Gogos take back the streets

2012-08-06 15:40

Each time the members of KwaZakhele’s neighbourhood watch prepare to hit the streets, they arm themselves with sticks and makeshift hammers, don their jerseys and make sure they’re warmly wrapped up in blankets.

That’s because the watch is led by four elderly women – aged between 57 and 79 – who are tired of waiting for male residents, younger neighbours or police officers to tackle crime.

Sindiswa Ngcaphi (57), Nomthunzi Johnson (59), Nozamile Tetyana (72), and 79-year-old Nophumzile Silamsi’s brave efforts have inspired about 16 other residents in their small Port Elizabeth community to join the self-appointed neighbourhood watch.

Their decision to start a neighbourhood watch was inspired by the violent rape ­and murder last year of a young neighbour.

Amanda Magenuku was attacked just a few steps from her home.

Her naked body was found in Ngcaphi’s yard the next morning. Ngcaphi was her next-door neighbour.

“We all heard the screams but no one came out, even at her own house, because no one had any idea it was her,” Ngcaphi says.

Since the start of the year the women have foiled numerous attempted rapes.

They say they are driven by faith in God and believe they must get involved to protect the women of their community.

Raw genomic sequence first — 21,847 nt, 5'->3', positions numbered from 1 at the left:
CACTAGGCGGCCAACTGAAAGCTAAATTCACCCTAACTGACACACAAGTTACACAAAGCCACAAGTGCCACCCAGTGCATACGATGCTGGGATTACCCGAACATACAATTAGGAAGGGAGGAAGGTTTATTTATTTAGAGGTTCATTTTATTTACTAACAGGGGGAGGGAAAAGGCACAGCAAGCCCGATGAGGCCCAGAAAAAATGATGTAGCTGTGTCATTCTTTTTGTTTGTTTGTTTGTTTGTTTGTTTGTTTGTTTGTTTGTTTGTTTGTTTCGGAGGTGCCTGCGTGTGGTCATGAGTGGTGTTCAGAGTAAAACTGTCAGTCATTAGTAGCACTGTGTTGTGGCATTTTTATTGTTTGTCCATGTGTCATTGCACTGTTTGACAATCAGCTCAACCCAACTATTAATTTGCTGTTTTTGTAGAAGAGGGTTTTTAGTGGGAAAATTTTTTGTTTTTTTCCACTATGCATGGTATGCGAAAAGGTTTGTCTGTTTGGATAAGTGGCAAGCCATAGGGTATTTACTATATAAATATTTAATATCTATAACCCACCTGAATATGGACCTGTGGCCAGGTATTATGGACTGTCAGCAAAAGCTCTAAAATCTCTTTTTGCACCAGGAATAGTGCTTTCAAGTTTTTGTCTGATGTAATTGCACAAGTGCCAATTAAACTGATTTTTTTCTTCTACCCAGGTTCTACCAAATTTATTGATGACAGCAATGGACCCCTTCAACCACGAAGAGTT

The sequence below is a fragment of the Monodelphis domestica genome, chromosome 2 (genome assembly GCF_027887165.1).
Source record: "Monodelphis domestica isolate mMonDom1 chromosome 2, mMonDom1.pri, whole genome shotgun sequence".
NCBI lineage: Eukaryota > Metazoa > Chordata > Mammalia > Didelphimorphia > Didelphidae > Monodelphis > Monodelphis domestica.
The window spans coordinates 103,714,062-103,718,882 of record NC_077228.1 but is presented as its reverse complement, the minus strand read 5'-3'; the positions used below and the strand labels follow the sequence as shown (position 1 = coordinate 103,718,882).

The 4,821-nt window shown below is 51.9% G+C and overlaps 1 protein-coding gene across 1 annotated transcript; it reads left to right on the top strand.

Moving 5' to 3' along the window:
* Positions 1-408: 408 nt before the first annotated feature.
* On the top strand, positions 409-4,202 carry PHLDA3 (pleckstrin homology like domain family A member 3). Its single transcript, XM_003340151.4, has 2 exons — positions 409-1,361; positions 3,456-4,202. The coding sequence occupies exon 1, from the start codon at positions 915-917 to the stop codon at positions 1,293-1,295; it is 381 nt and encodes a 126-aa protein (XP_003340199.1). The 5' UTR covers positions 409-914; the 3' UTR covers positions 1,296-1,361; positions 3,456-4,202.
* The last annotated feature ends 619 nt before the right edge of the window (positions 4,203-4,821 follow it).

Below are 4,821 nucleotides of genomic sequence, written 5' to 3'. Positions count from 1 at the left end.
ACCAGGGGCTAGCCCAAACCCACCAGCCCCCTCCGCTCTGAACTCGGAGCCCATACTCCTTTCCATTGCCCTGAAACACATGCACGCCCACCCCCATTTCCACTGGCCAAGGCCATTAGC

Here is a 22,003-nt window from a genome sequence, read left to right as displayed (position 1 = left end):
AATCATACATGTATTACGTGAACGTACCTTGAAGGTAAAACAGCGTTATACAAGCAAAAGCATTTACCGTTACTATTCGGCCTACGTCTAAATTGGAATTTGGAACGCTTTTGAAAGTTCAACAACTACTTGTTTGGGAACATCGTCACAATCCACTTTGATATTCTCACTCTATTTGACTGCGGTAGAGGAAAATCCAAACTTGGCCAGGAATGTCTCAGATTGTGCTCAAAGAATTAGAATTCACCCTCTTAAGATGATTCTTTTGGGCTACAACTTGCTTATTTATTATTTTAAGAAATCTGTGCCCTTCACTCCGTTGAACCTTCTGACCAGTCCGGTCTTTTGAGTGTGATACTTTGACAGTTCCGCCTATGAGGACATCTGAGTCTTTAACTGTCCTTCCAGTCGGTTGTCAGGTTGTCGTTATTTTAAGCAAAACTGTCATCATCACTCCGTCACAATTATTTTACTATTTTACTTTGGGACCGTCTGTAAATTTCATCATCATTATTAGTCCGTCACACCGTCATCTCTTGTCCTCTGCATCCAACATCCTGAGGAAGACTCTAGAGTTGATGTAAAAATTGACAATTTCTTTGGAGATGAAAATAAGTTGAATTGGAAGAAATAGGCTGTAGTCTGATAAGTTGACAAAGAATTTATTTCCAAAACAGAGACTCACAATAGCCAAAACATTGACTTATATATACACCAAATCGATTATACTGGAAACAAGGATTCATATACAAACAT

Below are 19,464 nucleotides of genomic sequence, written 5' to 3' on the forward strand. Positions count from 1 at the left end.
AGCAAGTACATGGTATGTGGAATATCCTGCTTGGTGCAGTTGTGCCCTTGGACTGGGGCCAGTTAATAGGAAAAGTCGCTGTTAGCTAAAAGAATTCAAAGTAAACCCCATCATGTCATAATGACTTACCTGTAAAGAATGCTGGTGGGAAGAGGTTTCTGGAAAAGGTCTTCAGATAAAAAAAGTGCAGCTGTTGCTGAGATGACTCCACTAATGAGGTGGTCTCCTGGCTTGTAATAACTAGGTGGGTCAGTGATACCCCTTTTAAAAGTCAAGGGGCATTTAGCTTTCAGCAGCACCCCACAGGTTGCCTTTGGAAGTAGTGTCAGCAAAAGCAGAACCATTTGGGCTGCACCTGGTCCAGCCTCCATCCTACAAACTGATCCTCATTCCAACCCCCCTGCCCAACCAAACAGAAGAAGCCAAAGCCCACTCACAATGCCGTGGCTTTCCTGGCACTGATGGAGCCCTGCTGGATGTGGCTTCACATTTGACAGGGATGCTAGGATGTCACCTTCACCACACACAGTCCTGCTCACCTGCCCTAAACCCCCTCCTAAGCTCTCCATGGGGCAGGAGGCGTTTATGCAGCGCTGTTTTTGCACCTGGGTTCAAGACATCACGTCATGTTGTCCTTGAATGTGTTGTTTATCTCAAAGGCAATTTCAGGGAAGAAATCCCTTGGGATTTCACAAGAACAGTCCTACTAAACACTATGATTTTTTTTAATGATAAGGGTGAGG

“When I go out I tell myself God will protect me. I cannot sit and do nothing when I hear our own girl children being raped and killed,” an emotional Ngcaphi said.

When they blow a whistle to signal the start of their nightly patrols, it is other women who respond by joining them.

“There are men here but we get no support from them. And we go out and the men, young and old, do not come out.

“Even in (community) meetings women are the most vocal. The men remain behind tying their shoelaces, and sometimes meet us on our way back,” Silamsi reflects.

All of the women have been victims of crime.

Ngcaphi is the only member of the group who is still married. The other women live alone.

Two weeks ago, Ngcaphi’s home was burgled in broad daylight and its meagre contents were completely cleared out.

“I went to the police myself and even today they have not come to the scene of the crime. This is why people take the law into their own hands,” she says.

Tetyana’s son was shot and killed in 2006 at a local tavern that the women believe is a major centre of crime in the area.

Local police had not responded to requests for comment at the time of going to press.

But the gogos’ efforts on the streets of KwaZakhele have given them a chance to take back some power – and have earned them huge respect from their women neighbours.

Johnson’s granddaughter, Linda, who is studying at a local FET college, says she considers the women of the watch her heroes.



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